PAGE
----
Organic alternative electron acceptors are, for example, fumarate or succinate. Inorganic alternative electron acceptors are, for example, oxidized iron ions, sulfate or nitrate. Preferably, for the inventive method, use is made of sulfate or nitrate, particularly preferably nitrate.

The alternative electron acceptor is present in the mixture preferably in a concentration of 0.1-100 mM. Particularly preferably, the electron acceptor is added in such a manner that it is present in a concentration of 1-100 mM.

Microaerobic conditions are taken to mean conditions in which less than 5% of free or dissolved oxygen is present in the mixture. Preference is given to conditions in which less than 1% of free or dissolved oxygen is present in the mixture. Particular preference is given to conditions in which less than 250 ppm of free or dissolved oxygen is present in the mixture.

Microaerobic or anaerobic conditions can be achieved, for example, by technical methods such as gas exchange or chemical consumption of residual oxygen. Preferably, microaerobic or anaerobic conditions are produced by oxygen present being consumed by the microorganism population present and the feed of further oxygen being suppressed. Particularly preferably, the microaerobic or anaerobic conditions are achieved by the inventive method being carried out in a closed vessel such as, for example, a digestion tower in a sewage treatment plant.

The microorganism population is preferably a population such as is present in sewage sludge or in a sewage treatment plant or in a soil sediment. Preferably, it is a microorganism population which grows under anaerobic conditions, particularly preferably displays optimal growth under these conditions.

In the inventive method, microorganism populations can be added externally, or microorganisms already present in the mixture (sewage sludge, soil etc.) can be used.

The inventive method, in contrast to the method disclosed in U.S. Pat. No. 6,020,184, does not require any further oxidizable substrates (cosubstrates) such as, for example, carbohydrates, for example glucose.

Preference is given to methods in which no oxidizable cosubstrates are added. Particular preference is given to those methods in which no cosubstrates are present in the batch and the batch therefore consists of said components.

The method is preferably carried out at a temperature of 20° C. to 80° C., more preferably at a temperature of 30° C. to 70° C., in particular preferably at a temperature of 40° C. to 60° C.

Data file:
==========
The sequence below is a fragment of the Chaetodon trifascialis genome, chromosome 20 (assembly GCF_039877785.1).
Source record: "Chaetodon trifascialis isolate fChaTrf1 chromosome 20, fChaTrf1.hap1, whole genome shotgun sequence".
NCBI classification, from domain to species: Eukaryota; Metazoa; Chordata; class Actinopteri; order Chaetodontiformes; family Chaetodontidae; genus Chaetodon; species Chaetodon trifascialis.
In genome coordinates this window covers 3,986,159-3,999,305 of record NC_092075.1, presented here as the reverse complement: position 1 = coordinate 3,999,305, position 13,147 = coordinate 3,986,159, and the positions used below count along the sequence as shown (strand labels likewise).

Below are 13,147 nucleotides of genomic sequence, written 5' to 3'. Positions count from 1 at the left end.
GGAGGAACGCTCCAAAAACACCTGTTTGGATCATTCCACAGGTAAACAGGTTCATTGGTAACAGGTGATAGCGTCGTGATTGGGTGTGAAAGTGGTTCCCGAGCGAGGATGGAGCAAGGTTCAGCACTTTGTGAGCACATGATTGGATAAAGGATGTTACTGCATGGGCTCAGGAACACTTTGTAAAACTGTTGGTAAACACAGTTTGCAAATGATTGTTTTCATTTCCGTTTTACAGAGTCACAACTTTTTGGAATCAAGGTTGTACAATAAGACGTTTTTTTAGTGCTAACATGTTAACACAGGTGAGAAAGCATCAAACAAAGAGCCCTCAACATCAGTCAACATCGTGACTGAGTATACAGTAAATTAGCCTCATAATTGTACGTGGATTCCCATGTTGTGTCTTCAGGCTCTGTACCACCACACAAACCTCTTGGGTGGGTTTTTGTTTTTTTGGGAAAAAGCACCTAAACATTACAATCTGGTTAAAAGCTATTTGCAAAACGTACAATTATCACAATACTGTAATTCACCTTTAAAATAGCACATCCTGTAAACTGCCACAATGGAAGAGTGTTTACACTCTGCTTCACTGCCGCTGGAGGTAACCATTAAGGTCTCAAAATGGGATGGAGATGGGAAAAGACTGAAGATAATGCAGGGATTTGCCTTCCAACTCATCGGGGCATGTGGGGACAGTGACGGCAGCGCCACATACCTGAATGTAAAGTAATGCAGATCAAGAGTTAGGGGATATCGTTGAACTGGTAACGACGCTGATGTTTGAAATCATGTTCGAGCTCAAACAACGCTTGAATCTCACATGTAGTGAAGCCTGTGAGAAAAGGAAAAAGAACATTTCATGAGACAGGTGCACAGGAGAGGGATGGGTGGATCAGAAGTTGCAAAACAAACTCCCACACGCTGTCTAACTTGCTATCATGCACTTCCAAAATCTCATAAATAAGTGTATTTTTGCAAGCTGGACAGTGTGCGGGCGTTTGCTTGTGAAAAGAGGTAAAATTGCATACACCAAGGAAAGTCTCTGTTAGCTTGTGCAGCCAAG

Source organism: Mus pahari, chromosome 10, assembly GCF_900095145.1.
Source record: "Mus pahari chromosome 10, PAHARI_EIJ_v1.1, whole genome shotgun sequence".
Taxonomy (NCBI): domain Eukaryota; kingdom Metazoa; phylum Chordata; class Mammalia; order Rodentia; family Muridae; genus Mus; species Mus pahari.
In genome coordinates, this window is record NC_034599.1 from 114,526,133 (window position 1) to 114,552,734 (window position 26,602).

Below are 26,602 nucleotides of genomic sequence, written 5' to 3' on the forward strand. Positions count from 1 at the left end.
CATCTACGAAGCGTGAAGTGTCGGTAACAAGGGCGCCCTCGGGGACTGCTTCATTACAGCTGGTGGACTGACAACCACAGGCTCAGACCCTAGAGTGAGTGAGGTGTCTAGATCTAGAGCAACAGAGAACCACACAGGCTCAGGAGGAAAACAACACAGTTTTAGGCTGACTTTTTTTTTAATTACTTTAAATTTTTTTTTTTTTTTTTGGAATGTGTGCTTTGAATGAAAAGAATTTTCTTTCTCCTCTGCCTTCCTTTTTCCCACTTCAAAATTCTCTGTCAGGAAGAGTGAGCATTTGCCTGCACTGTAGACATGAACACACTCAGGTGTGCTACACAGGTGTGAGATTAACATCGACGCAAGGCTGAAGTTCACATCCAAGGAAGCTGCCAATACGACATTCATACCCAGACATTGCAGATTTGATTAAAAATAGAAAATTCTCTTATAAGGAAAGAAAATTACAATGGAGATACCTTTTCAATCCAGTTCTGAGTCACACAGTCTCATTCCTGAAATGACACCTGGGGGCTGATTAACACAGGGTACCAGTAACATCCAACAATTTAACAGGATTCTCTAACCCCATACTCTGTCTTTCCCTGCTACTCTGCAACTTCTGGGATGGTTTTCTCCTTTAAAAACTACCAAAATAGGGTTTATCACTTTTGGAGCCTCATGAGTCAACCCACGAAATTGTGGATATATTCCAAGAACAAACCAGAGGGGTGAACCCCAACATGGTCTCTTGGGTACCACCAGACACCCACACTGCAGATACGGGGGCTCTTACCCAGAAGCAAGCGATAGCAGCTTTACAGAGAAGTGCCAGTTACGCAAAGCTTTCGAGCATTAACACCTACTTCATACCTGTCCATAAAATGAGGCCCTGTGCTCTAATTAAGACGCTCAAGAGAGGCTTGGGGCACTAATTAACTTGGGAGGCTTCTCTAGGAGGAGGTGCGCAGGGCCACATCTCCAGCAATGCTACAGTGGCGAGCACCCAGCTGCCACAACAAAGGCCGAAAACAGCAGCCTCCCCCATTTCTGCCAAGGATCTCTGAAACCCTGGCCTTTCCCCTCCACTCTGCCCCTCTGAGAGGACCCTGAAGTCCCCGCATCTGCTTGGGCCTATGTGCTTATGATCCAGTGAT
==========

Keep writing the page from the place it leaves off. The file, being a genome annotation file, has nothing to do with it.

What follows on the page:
The incubation preferably proceeds over a period of 1 to 200 h, more preferably 10 to 150 h, in particular preferably 24 to 100 h.

The inventive method is suitable for decomposing polyorganosiloxanes such as, for example, PDMS or organofunctional siloxanes, and organosilanes, in particular organosilanols, continuously (i.e. with permanent inflow of new substrate and simultaneous discharge of decomposed products) or batchwise (i.e. in a batch without further inflow of new substrate).

In the inventive method, the polyorganosiloxanes or organosilanes can already have been prehydrolyzed upstream of the anaerobic decomposition by means of hydrolysis, e.g. by treatment with acid or base.

The inventive method functions, for example, in a sewage treatment plant, in sediments or in other aquatic or terrestrial compartments. For instance, the inventive method can be used, for example, in an anaerobic stage in a wastewater treatment plant, or it can be used to decompose polyorganosiloxane or organo-silane or fragments formed therefrom via chemical depolymerization present in terrestrial or aquatic low-oxygen or oxygen-free compartments.

The example hereinafter serves for further explanation of the invention.

EXAMPLE 1

Decomposition of Dimethylsilanediol (DMSD)

Sewage sludge from a municipal sewage treatment plant was taken off from running operations under oxygen-free conditions (N2-comprising sample vessels). To separate off interfering substrates, the cell mass was resuspended in 5-times the volume of an oxygen-free buffer (50 mmol/l of potassium phosphate pH 6.8) and centrifuged off. Oxygen-free solutions were produced by degassing the solution and purging with gaseous nitrogen.